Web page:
Classic Freestyle Review.....Alisha

ChuckD

The Gay Lord of Freestyle
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Review of Alisha's debut album, "Alisha" by Alex Henderson.

Madonna's popularity inspired numerous clones in the '80s — most of whom lacked even a fraction of her talent. But one Material Girl disciple who gave us some decent club hits and pop/dance numbers was the New York teenager Alisha, who doesn't have a great voice by any means, but projects enough spirit and energy to make this self-titled debut work. While she doesn't do anything significant or noteworthy with Kirsty MacColl's "One Little Lie," Alisha definitely has enjoyable and infectious dance-floor hits in "All Night Passion," "Baby Talk" and "Too Turned On" — all of which are full of the type of high-tech effects that were so prevalent in '80s R&B and dance music. To be sure, Alisha isn't the type of artist one associates with Vanguard Records — a label that's perhaps best known for recording Joan Baez and other folk legends. The word "legend" hardly applies to Alisha, though this CD definitely has its moments. — Alex Henderson


Review of Alisha's follow up album, "NightWalkin'" by William Ruhlmann

In the tradition of many disco divas, teenager Alisha is essentially the mouthpiece for the dance productions of Mark Berry, who constructs powerful percussion tracks with icy keyboards and the rhythmic, emotive singing of Alisha on top. It's a formula, but you can dance to it. "Into My Secret" got to #97 in the pop chart. — William Ruhlmann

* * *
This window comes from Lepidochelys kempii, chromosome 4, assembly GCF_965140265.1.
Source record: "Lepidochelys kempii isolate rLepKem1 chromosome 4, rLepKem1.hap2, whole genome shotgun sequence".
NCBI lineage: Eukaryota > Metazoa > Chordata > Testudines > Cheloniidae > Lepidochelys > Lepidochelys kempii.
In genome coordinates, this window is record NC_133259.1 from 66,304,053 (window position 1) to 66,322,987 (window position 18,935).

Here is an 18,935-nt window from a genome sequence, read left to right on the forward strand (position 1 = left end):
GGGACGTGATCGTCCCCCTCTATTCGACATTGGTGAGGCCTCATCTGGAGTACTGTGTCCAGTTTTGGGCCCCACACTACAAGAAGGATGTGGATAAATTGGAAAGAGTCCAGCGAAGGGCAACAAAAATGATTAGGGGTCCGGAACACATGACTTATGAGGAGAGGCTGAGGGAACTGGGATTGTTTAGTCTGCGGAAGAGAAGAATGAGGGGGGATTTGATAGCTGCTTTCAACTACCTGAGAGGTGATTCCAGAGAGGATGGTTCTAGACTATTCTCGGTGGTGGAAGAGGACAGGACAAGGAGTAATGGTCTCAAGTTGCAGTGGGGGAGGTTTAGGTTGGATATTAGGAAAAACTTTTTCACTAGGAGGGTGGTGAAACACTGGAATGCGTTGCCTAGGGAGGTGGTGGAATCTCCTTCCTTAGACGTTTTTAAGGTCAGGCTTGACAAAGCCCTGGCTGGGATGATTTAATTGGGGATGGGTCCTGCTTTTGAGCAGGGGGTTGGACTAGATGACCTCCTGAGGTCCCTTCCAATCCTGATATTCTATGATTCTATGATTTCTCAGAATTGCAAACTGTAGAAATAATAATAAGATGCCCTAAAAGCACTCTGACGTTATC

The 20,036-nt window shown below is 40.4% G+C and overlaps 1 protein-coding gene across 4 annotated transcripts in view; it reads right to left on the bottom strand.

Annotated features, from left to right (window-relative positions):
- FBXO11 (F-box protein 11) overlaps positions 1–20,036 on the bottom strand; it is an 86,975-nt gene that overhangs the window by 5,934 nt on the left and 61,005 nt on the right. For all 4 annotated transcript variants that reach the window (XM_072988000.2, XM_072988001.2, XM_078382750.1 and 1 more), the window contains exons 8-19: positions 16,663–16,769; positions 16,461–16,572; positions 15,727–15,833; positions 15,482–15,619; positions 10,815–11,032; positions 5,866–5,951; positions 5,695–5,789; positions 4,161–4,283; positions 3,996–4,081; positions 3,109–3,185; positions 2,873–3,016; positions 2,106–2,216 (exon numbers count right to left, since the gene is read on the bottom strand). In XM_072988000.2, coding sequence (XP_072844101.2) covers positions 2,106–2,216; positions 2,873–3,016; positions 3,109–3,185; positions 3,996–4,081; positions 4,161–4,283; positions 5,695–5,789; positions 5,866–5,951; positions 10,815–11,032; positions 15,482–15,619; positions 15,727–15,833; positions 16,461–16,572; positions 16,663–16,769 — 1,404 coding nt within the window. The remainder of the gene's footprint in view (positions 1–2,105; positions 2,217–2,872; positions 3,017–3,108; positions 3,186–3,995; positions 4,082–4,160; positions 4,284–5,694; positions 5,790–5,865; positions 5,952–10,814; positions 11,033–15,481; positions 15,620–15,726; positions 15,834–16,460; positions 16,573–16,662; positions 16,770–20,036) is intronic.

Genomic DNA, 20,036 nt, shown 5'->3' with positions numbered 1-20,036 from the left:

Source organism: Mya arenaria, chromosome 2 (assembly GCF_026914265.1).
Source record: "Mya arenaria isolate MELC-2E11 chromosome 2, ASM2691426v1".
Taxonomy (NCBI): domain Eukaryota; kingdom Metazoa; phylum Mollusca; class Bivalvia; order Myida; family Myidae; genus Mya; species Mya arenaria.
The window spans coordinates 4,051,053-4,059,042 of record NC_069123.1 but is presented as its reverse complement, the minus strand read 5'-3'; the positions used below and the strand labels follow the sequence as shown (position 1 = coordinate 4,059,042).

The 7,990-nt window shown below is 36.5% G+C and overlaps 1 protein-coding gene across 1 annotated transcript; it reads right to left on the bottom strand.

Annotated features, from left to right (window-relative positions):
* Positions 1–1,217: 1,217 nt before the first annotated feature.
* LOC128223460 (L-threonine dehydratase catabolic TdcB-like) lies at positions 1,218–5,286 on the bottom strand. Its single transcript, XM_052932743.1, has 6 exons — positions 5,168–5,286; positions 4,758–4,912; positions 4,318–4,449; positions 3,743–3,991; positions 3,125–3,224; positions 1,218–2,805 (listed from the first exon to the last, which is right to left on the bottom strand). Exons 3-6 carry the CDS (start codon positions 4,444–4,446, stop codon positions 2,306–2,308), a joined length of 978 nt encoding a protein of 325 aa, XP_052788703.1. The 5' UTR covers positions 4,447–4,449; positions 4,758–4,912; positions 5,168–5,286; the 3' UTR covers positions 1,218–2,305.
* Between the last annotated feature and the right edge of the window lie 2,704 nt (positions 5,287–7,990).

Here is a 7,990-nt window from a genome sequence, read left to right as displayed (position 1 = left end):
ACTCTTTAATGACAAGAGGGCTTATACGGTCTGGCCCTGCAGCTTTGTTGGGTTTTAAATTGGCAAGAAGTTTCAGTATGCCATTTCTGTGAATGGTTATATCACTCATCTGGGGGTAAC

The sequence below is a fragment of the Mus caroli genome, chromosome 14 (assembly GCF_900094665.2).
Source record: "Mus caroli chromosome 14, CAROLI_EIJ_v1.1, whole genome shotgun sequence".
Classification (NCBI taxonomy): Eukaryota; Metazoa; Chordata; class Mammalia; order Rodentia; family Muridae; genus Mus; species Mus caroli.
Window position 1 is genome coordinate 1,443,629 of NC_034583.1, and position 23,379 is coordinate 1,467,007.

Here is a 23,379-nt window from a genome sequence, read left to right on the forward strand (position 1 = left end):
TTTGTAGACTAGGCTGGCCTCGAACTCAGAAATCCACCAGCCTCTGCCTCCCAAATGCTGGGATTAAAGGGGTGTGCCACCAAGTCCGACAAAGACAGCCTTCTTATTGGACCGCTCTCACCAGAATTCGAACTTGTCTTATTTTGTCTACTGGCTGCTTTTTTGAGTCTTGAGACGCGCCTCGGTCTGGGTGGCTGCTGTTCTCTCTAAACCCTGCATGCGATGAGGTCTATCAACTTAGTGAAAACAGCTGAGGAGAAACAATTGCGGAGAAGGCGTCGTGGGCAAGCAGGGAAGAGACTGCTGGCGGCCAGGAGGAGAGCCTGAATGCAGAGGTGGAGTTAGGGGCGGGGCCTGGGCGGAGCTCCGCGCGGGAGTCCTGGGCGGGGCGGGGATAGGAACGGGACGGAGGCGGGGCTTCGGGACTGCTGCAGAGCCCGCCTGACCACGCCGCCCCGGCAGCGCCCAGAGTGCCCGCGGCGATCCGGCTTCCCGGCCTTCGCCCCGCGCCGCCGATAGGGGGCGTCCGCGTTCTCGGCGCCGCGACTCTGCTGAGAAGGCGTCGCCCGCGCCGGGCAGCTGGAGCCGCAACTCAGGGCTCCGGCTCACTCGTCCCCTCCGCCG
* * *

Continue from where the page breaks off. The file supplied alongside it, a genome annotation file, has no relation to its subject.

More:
Review of the album "Bounce Back" by Alex Henderson.

For Alisha, switching from a small independent label to a major proved to be the wrong move commercially. At Vanguard, the Madonna-esque singer enjoyed a handful of dance-club hits in the mid-1980s. But when she reached adulthood and joined MCA with 1990's Bounce Back, Alisha seemed to fall between the corporate cracks. The little-known CD, produced by Michael Jay, isn't extraordinary by any means, but it does contain some catchy dance-pop tunes, including "Love Will Talk," "Kiss Me Quick" and "(Ain't No) Better Love." However, its best songs are "Wrong Number" and the title song, both of which Jay had co-written and given to dance-pop duo Fire On Blonde in the 1980s. Fire's versions were superior, though Alisha's aren't bad. Despite having some decent songs, Bounce Back was a major disappointment commercially, and Alisha, dropped by MCA, seemed to disappear. — Alex Henderson
 
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